Molly and Donna’s 3-year section hiking adventure

Sep 19th, 2017

See the stunning watercolors and photos that illustrate Molly and Donna’s trek

In May of 2013, Molly Shaw Deich was browsing through books at the John Muir National Historic Site visitor center in Martinez and came upon the Bay Area Ridge Trail official guidebook by Jean Rusmore. Having never heard of the Ridge Trail, she turned to her friend Donna Thomas and exclaimed, “I want to walk the Ridge Trail circuit!” Donna immediately responded, “Let’s do it!” One month later, their journey began.

Donna and Molly both live in Santa Cruz; they have busy lives so decided to tackle the Ridge Trail in segments when time allowed and completed the journey over three years.

Molly brings a unique perspective to the Ridge Trail exploration. She teaches sixth-graders earth science and is just receiving her doctor of education degree from UC Santa Cruz in science education. She also has a degree in physical geography from UC Berkeley. Walking on the ridges, she has been awed at how much the trail allows one to experience the region’s geology and the juxtaposition of the North American and Pacific plates. Their blog is filled with comments about the region’s unique geography.

Donna says, “Molly and I have both been struck by how the Ridge Trail allows you to get views of the bay and major peaks from hundreds of different vantage points.” Molly adds, “I grew up in Livermore, and I always saw Mt. Diablo from the same angle. Being on the Ridge Trail, I’ve realized how visible this remarkable landmark is, and I like seeing it from so many different perspectives!” Donna is also a Bay Area native, raised in Fairfax. They’re seeing their home turf in a whole new way.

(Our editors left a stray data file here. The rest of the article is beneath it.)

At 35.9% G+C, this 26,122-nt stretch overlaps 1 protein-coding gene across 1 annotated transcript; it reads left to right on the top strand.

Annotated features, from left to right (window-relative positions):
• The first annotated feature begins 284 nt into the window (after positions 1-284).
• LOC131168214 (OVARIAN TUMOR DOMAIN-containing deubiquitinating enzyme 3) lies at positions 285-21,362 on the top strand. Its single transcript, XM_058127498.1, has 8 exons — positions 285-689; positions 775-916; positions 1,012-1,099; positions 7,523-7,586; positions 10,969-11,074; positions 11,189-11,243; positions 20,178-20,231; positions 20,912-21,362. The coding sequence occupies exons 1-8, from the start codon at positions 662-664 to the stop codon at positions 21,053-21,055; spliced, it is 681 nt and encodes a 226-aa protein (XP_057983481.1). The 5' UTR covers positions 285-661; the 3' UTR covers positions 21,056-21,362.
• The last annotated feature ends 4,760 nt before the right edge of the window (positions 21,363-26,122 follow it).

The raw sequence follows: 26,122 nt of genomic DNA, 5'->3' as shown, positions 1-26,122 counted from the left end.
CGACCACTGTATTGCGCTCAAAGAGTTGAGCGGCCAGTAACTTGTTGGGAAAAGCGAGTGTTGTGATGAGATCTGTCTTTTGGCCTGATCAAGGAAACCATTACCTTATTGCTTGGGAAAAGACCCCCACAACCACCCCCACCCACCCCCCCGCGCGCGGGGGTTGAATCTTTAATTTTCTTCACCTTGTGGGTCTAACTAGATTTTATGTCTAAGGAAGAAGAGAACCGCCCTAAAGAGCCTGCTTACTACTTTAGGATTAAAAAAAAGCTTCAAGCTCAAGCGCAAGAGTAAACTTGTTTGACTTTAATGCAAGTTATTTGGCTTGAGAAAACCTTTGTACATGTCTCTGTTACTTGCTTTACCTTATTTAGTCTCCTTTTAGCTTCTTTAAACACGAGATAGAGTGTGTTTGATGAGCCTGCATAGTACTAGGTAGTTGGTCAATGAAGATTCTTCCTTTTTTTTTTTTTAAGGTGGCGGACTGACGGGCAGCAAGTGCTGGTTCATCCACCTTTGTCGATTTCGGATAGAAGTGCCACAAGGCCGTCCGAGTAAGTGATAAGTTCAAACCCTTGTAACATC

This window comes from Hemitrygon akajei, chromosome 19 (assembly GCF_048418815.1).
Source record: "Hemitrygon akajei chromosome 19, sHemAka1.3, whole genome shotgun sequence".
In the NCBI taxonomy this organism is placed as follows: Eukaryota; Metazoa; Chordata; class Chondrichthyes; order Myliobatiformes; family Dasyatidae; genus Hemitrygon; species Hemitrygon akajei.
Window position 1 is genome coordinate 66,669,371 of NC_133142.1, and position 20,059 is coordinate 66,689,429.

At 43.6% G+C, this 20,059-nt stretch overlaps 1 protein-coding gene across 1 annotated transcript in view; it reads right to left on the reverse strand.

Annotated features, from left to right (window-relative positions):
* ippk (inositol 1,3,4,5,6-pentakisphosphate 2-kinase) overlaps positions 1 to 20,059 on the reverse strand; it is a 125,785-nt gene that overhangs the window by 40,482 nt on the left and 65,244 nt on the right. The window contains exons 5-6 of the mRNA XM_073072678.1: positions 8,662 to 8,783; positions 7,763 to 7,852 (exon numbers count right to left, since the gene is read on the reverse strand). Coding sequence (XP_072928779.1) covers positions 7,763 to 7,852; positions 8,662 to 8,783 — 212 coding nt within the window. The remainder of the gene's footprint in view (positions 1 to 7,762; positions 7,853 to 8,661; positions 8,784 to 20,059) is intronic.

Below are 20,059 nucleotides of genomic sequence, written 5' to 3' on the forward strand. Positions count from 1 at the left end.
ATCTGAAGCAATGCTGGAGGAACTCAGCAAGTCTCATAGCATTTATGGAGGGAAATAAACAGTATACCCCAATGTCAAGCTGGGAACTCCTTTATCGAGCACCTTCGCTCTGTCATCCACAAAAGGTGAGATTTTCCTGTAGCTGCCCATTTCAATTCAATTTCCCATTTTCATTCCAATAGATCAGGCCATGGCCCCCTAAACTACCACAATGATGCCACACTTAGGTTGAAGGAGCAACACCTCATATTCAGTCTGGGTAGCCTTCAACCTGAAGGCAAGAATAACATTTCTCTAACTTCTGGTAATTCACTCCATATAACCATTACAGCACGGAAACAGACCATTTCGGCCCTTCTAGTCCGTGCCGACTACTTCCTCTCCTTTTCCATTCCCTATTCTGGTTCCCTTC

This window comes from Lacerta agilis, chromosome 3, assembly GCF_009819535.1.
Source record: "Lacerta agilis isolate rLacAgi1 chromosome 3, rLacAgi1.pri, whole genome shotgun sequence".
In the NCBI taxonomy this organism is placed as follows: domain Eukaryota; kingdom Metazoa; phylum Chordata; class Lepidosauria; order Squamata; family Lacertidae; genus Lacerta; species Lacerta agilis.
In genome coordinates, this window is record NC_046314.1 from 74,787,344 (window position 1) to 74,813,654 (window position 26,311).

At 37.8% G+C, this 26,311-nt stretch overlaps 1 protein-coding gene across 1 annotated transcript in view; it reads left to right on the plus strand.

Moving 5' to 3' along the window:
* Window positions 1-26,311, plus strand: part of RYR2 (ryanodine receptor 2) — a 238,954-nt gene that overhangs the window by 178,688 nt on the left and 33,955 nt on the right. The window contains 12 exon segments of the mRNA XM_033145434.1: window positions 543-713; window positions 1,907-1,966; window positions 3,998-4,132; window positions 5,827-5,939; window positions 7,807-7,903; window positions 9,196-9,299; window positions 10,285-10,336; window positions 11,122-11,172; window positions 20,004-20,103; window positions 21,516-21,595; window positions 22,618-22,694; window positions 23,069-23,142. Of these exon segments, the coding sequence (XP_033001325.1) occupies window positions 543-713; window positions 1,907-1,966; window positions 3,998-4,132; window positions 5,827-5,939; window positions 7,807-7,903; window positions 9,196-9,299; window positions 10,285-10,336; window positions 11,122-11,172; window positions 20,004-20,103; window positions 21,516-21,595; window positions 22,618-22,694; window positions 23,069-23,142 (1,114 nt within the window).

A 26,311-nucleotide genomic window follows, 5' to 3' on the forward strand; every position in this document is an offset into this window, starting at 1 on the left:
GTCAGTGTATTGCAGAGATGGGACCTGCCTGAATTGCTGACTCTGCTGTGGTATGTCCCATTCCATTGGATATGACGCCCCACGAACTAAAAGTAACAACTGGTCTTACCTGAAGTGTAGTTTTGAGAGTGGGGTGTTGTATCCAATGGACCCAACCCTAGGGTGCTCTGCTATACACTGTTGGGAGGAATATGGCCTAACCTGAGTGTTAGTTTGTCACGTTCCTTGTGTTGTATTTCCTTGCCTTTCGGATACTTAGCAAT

They have appreciated the little things along the way: a swimming hole after a hot day of hiking in Napa County, spring-blooming buckeyes near Novato, the cool redwood forests on the Peninsula and in Marin County, the shade of majestic oaks on a record-hot day. All they see keeps them busy talking, and raises more questions—about the history, landscape, and geology. They return home and start looking things up. Molly says, “Up on the ridges, I can imagine what the Bay looked like when it was a broad valley in the last ice age, and I start to visualize historic animal migrations!”

Molly and Donna’s trip shows the possibilities for anyone wanting to walk the entire Ridge Trail route. They work out logistics by having an email list of about 30 friends and family around the Bay Area who they invite to join them and help out with rides (or they work out car shuttles on their own). They usually have company on the hikes, and by inviting friends and family, they’re expanding the group of Ridge Trail fans. They set realistic goals of walking the route when time allows. Donna emphasizes, “It’s important to be able to take walking vacations here, close to home.”

Visit their blog, to view Molly’s photographs and Donna’s beautiful watercolors.



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